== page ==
Open Thread II

The last thread spun a bit out of control. Maybe we can talk about something less stroke-inducing than Darfur, like Chinese propaganda. It’s a great article.

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Richard Burger is the author of Behind the Red Door: Sex in China, an exploration of China's sexual revolution and its clash with traditional Chinese values.

The Discussion: 163 Comments

This is an Olympic torch, far from a controversial issue (although Beijing’s retardation has massively problematized this). It is not as if it is a survey on so-called “unification”- which obviously only occur after democratization in China (the taiwanese already ended one dictatorship, what’s the need for embracing another?) Furthermore, 33% approval is far from resounding (if so, I think Bob Dole could have been president). If 33% is something for CCT(V) to get excited about, I seriously recommend that he get outside more often.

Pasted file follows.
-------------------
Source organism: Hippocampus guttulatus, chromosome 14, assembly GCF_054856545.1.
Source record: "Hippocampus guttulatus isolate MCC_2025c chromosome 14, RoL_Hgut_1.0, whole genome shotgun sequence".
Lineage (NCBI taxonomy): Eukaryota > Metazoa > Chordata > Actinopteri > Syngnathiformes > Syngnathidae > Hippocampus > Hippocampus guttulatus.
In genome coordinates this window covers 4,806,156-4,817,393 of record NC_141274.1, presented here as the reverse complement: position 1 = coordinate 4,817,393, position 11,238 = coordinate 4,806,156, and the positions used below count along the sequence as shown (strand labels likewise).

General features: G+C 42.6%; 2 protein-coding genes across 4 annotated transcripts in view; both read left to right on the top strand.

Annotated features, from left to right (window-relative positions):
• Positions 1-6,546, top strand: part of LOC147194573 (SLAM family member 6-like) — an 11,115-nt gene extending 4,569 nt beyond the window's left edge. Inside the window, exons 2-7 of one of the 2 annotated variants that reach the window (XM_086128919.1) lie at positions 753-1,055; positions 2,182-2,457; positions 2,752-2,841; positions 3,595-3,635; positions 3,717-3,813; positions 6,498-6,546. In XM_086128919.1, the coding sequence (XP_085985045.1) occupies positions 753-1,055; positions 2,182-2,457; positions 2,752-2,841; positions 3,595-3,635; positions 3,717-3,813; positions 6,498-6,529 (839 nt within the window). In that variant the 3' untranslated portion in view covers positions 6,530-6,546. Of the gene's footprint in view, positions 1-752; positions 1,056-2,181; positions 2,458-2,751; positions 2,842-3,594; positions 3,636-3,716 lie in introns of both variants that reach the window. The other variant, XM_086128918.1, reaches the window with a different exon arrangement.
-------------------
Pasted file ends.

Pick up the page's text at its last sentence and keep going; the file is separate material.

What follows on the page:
Don’t try to mask the problems; the reason that this torch will never appear in Taiwan is the result of the Chinese government’s imperialist position on Taiwan. If the Chinese government treated taiwanese as “human beings,” they might get a better reception. It’s funny that China calls the US imperialist, when the last surviving imperialist in the world is in fact China (East Turkestan, Tibet, Macao, Hong Kong, Sudan, and now… Taiwan?)

March 1, 2008 @ 4:02 pm | Comment

“the taiwanese already ended one dictatorship”

I think you mean “the dictators ended their own dictatorship”.

“East Turkestan, Tibet”

China has been in East Turkestan longer than the Uighurs (830 C.E~). The Uighurs and Tocharians/Yuezhi are unrelated. Tibet is China’s suzerain and colony, kinda like the entire continental U.S, Canada, Siberia.. why the hell do I even bother? You know you’re stretching the limits of your argument.